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“I have learned to accept that acceptance is overrated,” says Roc, president and founder of the Black Girl Brown Girl Collective Inc. (BGBGC), an arts group based in South Phoenix, Arizona. She’s quoting a line from one of her poems, “Torn,” about what it’s like to be racially mixed while trying to fit into a world that doesn’t easily accept intersecting identities. It’s an apt metaphor for the struggle she and other women artists of color engage in to find a foothold in the art world.
Roc is African American and Chicana. “My nappy hair and my brown skin only get me so far. To them, I’m not up to par,” her poem continues. She launched BGBGC in April 2021 with an open mic night called Her Voice, featuring women performance artists and poets like her, alongside craft vendors. A poster for the event explained, “We aim to create spaces to celebrate women’s art in its various forms.”
“It was a really good vibe,” recalls Roc, who went on to organize a follow-up event solely for visual artists called Queens Rise: Art Walk. BGBGC now holds such events annually. Roc says her goal is “making sure the arts are accessible” to women of color.
Accessibility to arts-related opportunities is especially important in South Phoenix, where the majority of the population is Latino and Black, and where traditional indicators of institutional neglect are apparent: discriminatory housing practices, environmental racism, and lower-than-average incomes.
“South Phoenix has 18 food deserts,” says Roc. But it’s also an “art desert.” Although her goal is primarily to promote art, she wants to integrate it into the spectrum of community needs. And she understands that it costs money to make art, and that setting aside the time to make art requires some financial security. “That’s why we’re doing everything that’s free,” Roc explains. “Our programming is free.”
In addition to writing poetry, Roc makes and sells jewelry and T-shirts. “I’m a hustler,” she says, laughing. Like her, many of the artists who participate in BGBGC events pursue multiple art forms in order to survive financially.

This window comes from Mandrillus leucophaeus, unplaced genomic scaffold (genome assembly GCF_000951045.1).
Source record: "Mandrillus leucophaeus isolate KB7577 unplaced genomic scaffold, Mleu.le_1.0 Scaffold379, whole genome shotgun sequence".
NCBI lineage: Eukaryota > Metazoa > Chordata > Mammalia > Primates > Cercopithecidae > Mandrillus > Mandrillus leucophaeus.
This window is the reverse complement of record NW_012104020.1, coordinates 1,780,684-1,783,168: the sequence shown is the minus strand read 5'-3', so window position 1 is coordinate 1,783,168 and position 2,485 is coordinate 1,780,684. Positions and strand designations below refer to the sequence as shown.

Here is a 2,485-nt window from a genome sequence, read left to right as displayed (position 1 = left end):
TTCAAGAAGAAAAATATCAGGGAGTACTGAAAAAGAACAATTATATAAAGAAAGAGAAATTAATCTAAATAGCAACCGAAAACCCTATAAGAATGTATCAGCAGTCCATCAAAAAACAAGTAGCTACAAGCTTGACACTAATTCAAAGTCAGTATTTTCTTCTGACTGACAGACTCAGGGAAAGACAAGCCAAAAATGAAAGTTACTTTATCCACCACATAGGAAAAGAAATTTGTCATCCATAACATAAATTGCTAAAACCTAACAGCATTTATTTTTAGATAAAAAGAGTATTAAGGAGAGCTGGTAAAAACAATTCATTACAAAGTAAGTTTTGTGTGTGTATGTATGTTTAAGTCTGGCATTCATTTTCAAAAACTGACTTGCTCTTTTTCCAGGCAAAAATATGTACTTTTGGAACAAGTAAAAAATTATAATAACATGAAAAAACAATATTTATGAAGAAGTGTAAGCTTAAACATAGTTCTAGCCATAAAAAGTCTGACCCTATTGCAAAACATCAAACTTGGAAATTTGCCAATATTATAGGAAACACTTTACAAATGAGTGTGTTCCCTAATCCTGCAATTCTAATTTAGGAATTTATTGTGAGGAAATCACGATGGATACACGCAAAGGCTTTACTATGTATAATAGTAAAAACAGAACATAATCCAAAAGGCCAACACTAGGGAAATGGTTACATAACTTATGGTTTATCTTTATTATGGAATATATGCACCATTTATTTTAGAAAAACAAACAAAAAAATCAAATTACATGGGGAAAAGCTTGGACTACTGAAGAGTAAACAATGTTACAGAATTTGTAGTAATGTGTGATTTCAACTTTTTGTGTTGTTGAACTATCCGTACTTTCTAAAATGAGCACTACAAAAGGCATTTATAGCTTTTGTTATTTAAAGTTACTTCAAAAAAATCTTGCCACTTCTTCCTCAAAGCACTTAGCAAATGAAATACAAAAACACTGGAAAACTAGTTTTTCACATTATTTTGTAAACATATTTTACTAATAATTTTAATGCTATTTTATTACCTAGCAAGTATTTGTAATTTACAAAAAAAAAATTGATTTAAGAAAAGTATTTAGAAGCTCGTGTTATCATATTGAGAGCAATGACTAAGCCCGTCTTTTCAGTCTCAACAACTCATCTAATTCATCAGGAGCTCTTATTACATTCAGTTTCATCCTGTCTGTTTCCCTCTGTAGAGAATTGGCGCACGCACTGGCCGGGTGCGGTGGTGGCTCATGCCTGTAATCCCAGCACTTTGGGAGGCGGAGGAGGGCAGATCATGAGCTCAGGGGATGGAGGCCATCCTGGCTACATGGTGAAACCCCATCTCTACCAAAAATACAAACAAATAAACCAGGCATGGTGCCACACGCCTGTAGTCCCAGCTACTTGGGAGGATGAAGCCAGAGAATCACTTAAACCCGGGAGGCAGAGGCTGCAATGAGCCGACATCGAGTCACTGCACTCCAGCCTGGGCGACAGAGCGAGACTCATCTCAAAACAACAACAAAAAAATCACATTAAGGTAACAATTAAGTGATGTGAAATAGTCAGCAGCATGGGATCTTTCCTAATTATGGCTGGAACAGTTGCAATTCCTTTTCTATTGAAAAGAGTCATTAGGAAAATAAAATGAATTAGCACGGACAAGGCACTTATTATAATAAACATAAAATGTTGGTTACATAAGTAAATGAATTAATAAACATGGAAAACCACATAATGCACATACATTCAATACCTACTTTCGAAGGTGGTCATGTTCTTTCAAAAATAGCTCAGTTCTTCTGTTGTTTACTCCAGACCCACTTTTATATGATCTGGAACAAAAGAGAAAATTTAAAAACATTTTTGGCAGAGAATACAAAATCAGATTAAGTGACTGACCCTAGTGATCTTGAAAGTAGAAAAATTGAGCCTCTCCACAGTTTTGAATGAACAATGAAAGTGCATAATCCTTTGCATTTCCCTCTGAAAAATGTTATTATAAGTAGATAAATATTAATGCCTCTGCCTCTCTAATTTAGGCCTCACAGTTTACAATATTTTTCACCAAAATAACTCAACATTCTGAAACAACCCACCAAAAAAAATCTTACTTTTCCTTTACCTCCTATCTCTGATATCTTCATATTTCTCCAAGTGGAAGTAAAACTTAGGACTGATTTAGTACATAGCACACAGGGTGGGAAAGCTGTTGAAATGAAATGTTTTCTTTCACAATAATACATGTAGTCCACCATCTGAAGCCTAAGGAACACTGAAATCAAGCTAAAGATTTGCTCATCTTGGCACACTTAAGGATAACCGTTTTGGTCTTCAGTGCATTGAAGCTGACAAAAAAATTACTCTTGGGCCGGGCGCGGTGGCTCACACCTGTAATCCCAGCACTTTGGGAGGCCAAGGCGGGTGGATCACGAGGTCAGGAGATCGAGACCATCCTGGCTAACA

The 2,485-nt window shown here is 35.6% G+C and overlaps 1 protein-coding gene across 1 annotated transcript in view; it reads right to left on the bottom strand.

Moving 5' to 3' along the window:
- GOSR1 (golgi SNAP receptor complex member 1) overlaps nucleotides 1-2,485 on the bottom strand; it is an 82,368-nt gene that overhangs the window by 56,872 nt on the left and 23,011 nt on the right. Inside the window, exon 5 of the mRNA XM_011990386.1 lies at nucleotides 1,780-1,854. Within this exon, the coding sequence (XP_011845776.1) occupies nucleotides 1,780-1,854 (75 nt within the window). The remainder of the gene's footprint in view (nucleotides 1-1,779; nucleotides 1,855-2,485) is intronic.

Among them is Dominique Daye Hunter, an Afro Indigenous storyteller whose art practice includes “the written word, spoken word, and visual arts.” Hunter runs a streetwear brand, D Daye Hunter Designs, and has written and published a book of poetry and short stories called Seeds: Stories of Afro-Indigenous Resilience.
Hunter is neurodivergent and lives with chronic health conditions, including endometriosis and fibromyalgia. Because her disabilities make it more challenging to work within the confines of a 9-to-5 job, an art career offers her a flexible way to be financially sustainable. But art is also a means of expression and a source of healing. And for Hunter, art is a calling: “This is what I was put on the earth to do,” she says.
The Hustle of Art
It hasn’t been easy for Hunter to make ends meet by selling art. Although she graduated with a degree in nonprofit management from Arizona State University, she acknowledges that being an art entrepreneur can be challenging, especially because “the [business] knowledge that is accessible to some communities is not accessible to me.” She has leaned on other women artists who share resources and advice with one another in a group chat. “We’ve had to pull together,” she says.
“I had no startup money,” she recalls of the challenges she faced in launching her clothing line. “It’s basically been about survival.”
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Like Hunter, artist Diamin Nicole has also exhibited her work at BGBGC’s events. Nicole describes herself as “a Black artist who creates artwork that uplifts and empowers women through body positivity—being able to embrace the natural textures of our hair, the curves of our body, the complexions of our skin.”
Nicole’s paintings depict the faces and bodies of Black women nestled between flowers, honeycombs, and other natural elements. In addition to selling her original paintings, she offers prints, stickers, magnets, and keychains based on her art. For now, art is a “side gig,” but she hopes to be a full-time artist one day, because it brings her “so much peace and joy.”
What Nicole hopes for is the time to “create freely, and not think about a space where, oh, I have to make sure this bill is paid.” Ultimately, she hopes to have “that financial stability to create art for art’s sake.”
Roc is also hopeful that someday she can quit her job in higher education, where she is a manager of student advising. “I’m just thinking about [my] purpose,” she ponders. “Am I just supposed to be working like this?” For now, though, she plans to remain in her job, explaining that “I have a family, I need [health] insurance!”